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Uppal Kalan, India

Belabbas I.,University of Abderrahmane Mira de Bejaia | Chen J.,University of Caen Lower Normandy | Nouet G.,CIMAP
Physica Status Solidi (C) Current Topics in Solid State Physics | Year: 2016

We have carried out computer atomistic simulations, based on Density Functional Theory, to investigate energetics and core structure of the undissociated basal screw dislocation in wurtzite GaN. Our calculations enabled us to establish the energetic hierarchy of two stable core configurations. The shuffle core configuration, which is formed by fully coordinated atoms, was demonstrated to be more energetically favorable than the glide configuration, which exhibits sp2-like hybridization. © 2015 WILEY-VCH Verlag GmbH & Co. KGaA, Weinheim. Source


Miro S.,CEA Saclay Nuclear Research Center | Costantini J.M.,CEA Saclay Nuclear Research Center | Bardeau J.F.,University of Maine, France | Chateigner D.,CNRS Crystallography and Material Science Laboratory | And 2 more authors.
Journal of Raman Spectroscopy | Year: 2011

Raman spectroscopy was used to study the radiation damage of fluorapatite single crystals and sinters. Krypton and iodine ion irradiations were performed at high energies (∼1 MeV amu-1) for fluences ranging between 1 × 1011 and 5 × 1013 cm-2. Evolution of the symmetric stretching mode of the PO4 3- tetrahedral building blocks (strongest Raman mode observed at 965 cm-1) versus ion fluence was investigated. After irradiation, this peak decreases in intensity and a second broader peak appears at lower wavenumber. The well-resolved peak has been assigned to the crystalline phase, and the broader one to the amorphous phase. The integrated intensity ratios of these two peaks versus fluence are in good agreement with the damage fractions determined by X-ray diffraction (XRD). Fits of the amorphous fraction versus fluence show that the amorphization mechanisms is dominated by a single-impact process for iodine ions and by a double-impact process for krypton ions in the case of single crystals and sinters. For both irradiations, complete amorphization could not be obtained. The amorphous fraction saturates at a maximum value of 88% for sinters and 72% for single crystals. This is attributed to a recrystallization effect which is more important in single crystals than in sinters. For both types of samples, the crystalline peak shifts slightly to a lower wavenumber with fluence, and then shifts back to its initial value for an amorphous fraction larger than 60%. This feature is attributed to a stress relaxation, as shown in the XRD data, which is accompanied by a decrease of the crystalline peak full-width at half-maximum. © 2011 John Wiley & Sons, Ltd. Source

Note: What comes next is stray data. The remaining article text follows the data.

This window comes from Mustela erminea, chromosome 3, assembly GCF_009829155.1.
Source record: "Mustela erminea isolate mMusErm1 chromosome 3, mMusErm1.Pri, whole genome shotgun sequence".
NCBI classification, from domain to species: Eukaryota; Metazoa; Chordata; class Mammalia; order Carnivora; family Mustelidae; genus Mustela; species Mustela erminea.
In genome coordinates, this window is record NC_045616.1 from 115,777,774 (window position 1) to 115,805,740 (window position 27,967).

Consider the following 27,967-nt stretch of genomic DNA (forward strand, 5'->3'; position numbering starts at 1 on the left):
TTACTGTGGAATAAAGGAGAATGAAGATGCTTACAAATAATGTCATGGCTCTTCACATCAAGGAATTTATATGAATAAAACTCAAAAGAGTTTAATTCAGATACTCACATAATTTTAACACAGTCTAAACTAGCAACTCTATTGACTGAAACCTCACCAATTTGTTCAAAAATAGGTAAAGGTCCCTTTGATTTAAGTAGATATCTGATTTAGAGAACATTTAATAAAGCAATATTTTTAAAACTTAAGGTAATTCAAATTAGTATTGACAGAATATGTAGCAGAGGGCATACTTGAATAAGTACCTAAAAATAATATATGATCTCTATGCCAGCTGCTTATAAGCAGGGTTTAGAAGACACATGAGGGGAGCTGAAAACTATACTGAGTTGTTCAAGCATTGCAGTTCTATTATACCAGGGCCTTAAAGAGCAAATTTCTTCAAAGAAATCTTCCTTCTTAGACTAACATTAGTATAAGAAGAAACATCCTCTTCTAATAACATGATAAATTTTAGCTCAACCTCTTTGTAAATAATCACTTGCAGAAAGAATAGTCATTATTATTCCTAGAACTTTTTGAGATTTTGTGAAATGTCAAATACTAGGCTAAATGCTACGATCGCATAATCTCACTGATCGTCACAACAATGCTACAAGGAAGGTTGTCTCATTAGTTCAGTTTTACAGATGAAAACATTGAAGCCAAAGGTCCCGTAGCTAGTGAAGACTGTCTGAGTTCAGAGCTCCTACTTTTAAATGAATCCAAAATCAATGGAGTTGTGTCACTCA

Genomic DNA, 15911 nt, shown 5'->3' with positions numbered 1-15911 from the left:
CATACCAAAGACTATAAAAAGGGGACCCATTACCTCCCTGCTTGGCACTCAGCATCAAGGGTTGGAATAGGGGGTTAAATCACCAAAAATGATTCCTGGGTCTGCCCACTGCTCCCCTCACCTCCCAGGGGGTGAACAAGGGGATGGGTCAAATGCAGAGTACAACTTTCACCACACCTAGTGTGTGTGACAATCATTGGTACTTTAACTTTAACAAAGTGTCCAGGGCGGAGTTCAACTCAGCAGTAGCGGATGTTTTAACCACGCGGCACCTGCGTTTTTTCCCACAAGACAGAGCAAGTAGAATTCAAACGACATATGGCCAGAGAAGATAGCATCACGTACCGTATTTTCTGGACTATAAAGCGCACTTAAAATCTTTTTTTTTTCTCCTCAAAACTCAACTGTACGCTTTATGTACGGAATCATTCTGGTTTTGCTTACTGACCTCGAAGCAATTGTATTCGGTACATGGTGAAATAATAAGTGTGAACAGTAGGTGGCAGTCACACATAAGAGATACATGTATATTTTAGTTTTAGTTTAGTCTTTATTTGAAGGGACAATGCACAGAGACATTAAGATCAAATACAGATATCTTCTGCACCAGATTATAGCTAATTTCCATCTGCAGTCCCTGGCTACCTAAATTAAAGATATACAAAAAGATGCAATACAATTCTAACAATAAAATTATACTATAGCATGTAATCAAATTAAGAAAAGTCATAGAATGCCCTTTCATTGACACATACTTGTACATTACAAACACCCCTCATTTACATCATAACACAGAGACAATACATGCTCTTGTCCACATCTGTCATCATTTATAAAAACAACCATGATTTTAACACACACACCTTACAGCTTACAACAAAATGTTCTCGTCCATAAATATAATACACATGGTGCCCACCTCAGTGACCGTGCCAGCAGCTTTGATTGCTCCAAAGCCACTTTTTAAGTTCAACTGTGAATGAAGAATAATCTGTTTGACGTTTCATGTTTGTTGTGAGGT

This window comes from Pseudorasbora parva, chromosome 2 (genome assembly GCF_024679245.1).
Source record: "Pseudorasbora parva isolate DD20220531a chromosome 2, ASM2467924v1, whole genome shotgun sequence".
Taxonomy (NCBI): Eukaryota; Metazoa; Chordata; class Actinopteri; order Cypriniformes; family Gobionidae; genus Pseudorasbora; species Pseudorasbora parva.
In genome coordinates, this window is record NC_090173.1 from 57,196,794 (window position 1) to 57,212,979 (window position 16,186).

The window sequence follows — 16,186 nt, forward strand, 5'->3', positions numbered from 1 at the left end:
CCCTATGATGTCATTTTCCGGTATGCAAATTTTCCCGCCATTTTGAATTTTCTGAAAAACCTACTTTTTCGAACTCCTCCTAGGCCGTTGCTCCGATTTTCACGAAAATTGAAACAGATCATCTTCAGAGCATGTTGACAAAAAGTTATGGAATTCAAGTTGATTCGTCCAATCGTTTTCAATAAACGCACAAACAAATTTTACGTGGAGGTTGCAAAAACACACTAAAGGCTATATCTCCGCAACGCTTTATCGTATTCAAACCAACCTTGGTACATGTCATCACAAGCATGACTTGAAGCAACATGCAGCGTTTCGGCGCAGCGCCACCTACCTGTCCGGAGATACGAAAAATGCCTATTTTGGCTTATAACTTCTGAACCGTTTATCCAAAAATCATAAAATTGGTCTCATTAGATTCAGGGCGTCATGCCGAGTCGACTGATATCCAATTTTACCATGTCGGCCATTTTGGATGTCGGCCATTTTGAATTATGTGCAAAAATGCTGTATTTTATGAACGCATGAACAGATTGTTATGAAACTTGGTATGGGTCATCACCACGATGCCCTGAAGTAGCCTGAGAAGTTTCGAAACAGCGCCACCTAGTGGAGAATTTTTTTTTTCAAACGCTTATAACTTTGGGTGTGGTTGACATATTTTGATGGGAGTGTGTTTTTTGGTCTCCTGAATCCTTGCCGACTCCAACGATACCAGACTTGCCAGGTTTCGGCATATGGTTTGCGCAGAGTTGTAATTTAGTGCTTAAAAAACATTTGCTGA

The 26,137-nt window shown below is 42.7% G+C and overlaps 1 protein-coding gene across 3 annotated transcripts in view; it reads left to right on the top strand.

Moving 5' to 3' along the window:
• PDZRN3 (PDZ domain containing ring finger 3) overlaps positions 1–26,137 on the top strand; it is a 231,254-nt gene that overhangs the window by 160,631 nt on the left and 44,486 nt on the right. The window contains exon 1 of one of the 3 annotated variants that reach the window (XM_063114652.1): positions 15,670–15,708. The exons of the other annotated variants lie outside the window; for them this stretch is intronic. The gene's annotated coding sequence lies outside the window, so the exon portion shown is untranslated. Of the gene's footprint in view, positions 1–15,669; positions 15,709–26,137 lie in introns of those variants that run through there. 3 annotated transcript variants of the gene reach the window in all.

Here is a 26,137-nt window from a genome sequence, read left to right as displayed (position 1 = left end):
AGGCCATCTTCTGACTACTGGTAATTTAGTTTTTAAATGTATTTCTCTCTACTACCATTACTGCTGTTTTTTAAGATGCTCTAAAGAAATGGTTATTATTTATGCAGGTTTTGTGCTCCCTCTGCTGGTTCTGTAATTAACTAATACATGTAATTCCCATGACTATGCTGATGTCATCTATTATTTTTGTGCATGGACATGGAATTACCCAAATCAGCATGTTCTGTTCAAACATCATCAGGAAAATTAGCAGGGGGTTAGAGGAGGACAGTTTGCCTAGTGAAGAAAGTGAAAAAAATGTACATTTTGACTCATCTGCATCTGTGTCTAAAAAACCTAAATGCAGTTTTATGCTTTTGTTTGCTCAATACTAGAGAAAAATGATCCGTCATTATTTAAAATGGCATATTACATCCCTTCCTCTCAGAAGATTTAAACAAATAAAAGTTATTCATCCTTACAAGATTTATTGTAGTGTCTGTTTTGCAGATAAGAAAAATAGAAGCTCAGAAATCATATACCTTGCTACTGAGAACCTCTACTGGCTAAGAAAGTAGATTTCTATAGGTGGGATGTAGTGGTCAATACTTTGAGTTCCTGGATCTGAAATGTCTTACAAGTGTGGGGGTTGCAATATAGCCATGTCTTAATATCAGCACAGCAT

Belabbas I.,University of Abderrahmane Mira de Bejaia | Chen J.,University of Caen Lower Normandy | Nouet G.,CIMAP
Computational Materials Science | Year: 2014

We have carried out a complete and consistent study on core configurations of the three types of threading dislocations in wurtzite GaN. Their atomic and local electronic structures were analyzed and systematically compared, at the level of Density Functional Theory. Screw and mixed threading dislocations were found to introduce both deep and shallow gap states, while most of core configurations of the edge dislocation introduce only shallow states. We demonstrated that the existence of an extended one-dimensional metallization, associated with unoccupied gap states, is a specific feature of threading screw dislocations. The extended metallization along with the high dispersion of the energy gap states are at the origin of the experimentally observed high electric conduction along threading screw dislocations in GaN. The presence of nitrogen vacancies in the core of screw dislocations is predicted to enhance their electric conduction. © 2014 Elsevier B.V. All rights reserved. Source


Miro S.,CEA Saclay Nuclear Research Center | Costantini J.M.,CEA Saclay Nuclear Research Center | Haussy J.,CEA DAM Ile-de-France | Chateigner D.,CNRS Crystallography and Material Science Laboratory | Balanzat E.,CIMAP
Journal of Nuclear Materials | Year: 2012

We have studied the damage induced in fluorapatite (Ca 10(PO 4) 6F 2) sinters after 70-MeV Kr, 120 MeV I and 163-MeV Au ion irradiations at room temperature. On the basis of X-ray powder diffraction data we conclude that fluorapatite is not completely amorphized due to ion-induced recrystallization. This recrystallization of the amorphous phase is greatly enhanced for Au ions with a high electronic stopping power. We also have used the 3He(d, p) 4He nuclear reaction to study the migration of implanted 3-MeV 3He ions after swift heavy ion irradiations. The proton yield curves versus deuteron energy for irradiated samples exhibit two bumps for high fluences. These excitation curves are deconvoluted by using a computer code based on a two-diffusion equation model of helium atoms in two accumulation zones. Optimizations of the model parameters give access to the diffusion coefficients and helium depth profiles in the two zones. This yields two broad peaks in the helium depth profiles, the first one is near the end-of-range region and the second one is shifted at about half way between the surface and the first peak. This shift is interpreted as a Radiation-Enhanced Diffusion (RED) effect which is found to increase with fluence for Kr ions, and with electronic stopping power from Kr to Au ions. © 2012 Elsevier B.V. All rights reserved. Source